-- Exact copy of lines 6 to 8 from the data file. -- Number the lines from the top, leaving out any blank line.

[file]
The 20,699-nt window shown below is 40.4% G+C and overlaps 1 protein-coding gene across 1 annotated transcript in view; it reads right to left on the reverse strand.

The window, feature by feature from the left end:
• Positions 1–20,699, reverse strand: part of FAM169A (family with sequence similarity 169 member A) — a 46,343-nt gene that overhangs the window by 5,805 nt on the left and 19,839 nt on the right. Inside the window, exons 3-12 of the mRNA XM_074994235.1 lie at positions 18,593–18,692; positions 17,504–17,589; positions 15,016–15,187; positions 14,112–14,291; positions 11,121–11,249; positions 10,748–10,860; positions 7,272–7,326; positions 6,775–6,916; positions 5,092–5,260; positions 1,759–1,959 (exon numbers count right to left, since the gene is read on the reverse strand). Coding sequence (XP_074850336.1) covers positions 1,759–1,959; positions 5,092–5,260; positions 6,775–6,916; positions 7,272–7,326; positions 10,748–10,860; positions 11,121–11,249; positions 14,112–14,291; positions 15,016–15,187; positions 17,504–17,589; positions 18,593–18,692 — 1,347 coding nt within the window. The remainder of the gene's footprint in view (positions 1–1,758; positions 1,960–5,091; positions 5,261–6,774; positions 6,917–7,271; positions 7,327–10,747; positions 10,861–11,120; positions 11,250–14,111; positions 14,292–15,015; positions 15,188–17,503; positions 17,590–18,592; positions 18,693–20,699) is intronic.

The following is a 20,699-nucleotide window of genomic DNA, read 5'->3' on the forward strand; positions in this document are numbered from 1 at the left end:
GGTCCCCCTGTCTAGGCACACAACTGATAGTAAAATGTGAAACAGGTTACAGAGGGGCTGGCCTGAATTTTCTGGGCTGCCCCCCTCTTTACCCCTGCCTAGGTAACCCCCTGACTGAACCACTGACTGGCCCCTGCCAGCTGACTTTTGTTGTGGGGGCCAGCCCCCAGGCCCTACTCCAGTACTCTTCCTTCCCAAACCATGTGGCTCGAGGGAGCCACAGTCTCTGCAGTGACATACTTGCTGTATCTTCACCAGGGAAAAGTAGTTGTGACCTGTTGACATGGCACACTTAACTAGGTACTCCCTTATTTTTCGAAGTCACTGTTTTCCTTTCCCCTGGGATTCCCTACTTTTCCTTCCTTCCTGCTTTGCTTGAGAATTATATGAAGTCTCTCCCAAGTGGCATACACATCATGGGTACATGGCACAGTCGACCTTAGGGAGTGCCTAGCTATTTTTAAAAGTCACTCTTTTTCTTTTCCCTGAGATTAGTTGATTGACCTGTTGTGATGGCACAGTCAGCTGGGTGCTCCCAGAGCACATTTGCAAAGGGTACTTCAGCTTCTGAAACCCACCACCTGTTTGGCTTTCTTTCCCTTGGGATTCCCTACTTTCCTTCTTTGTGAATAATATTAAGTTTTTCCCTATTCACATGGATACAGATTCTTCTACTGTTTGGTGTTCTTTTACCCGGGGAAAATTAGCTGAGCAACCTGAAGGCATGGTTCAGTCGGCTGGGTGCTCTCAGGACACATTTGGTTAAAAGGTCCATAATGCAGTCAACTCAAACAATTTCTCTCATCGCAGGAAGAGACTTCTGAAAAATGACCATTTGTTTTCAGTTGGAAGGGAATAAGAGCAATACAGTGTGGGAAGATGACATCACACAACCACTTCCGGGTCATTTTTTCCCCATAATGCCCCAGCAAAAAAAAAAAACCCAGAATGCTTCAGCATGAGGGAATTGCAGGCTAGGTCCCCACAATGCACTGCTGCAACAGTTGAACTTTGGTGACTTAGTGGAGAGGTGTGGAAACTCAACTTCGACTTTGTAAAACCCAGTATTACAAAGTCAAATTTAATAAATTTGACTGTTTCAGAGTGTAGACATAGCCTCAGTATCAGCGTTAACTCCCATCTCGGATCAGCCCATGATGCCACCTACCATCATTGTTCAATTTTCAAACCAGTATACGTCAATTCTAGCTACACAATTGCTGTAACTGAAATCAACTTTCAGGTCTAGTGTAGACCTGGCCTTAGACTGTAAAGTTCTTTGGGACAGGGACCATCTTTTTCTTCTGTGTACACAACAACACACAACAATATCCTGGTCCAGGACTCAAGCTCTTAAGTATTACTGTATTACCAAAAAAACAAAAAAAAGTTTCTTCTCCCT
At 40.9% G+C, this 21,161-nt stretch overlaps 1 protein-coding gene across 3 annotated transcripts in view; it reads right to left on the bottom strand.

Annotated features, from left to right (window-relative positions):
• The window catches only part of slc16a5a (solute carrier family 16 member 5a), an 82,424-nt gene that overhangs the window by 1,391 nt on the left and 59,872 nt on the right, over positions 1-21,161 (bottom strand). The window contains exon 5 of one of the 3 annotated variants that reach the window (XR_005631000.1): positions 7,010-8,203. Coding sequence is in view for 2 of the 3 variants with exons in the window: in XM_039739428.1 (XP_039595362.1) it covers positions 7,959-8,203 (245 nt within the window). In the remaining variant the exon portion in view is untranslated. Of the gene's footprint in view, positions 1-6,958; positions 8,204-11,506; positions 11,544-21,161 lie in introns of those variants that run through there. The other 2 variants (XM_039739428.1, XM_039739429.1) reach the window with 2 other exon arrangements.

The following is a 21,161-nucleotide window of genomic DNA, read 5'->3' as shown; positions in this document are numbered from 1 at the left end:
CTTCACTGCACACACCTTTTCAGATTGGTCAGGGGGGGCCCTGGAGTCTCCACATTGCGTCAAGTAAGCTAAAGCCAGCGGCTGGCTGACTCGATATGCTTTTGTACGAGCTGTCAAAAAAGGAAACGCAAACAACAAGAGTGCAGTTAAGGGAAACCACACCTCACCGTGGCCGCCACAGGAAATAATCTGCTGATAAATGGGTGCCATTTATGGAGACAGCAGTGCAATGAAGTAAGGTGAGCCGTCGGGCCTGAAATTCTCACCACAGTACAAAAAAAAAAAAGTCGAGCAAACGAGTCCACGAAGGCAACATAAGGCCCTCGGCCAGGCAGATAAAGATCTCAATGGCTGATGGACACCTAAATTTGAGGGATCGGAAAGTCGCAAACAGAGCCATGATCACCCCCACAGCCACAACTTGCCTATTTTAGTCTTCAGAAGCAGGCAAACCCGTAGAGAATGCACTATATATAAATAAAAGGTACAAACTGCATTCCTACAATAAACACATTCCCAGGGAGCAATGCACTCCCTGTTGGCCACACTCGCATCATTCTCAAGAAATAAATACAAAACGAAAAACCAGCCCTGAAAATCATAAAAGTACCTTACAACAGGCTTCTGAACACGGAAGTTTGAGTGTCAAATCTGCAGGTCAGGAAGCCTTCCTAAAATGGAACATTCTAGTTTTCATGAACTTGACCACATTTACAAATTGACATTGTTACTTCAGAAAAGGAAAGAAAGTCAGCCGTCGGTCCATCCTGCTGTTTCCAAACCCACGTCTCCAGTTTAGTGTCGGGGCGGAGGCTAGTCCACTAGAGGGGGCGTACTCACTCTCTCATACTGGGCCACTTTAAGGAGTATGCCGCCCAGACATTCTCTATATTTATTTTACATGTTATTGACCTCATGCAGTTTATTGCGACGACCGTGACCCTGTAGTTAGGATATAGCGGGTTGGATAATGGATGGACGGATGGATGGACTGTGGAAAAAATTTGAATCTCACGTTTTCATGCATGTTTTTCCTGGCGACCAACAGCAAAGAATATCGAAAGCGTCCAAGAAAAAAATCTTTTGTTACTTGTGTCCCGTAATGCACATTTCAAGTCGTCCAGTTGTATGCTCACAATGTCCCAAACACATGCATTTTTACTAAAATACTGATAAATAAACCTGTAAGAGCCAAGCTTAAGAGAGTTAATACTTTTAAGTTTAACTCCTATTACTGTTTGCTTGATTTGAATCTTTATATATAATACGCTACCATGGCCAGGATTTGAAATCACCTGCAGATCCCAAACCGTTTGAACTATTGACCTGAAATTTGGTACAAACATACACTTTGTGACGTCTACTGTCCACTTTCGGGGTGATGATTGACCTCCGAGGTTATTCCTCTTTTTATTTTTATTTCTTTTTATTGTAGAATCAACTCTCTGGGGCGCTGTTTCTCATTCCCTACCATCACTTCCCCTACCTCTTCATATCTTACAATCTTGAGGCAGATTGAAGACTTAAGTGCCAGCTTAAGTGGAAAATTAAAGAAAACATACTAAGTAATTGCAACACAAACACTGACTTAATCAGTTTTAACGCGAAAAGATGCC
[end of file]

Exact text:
At 40.9% G+C, this 21,161-nt stretch overlaps 1 protein-coding gene across 3 annotated transcripts in view; it reads right to left on the bottom strand.

Annotated features, from left to right (window-relative positions):
• The window catches only part of slc16a5a (solute carrier family 16 member 5a), an 82,424-nt gene that overhangs the window by 1,391 nt on the left and 59,872 nt on the right, over positions 1-21,161 (bottom strand). The window contains exon 5 of one of the 3 annotated variants that reach the window (XR_005631000.1): positions 7,010-8,203. Coding sequence is in view for 2 of the 3 variants with exons in the window: in XM_039739428.1 (XP_039595362.1) it covers positions 7,959-8,203 (245 nt within the window). In the remaining variant the exon portion in view is untranslated. Of the gene's footprint in view, positions 1-6,958; positions 8,204-11,506; positions 11,544-21,161 lie in introns of those variants that run through there. The other 2 variants (XM_039739428.1, XM_039739429.1) reach the window with 2 other exon arrangements.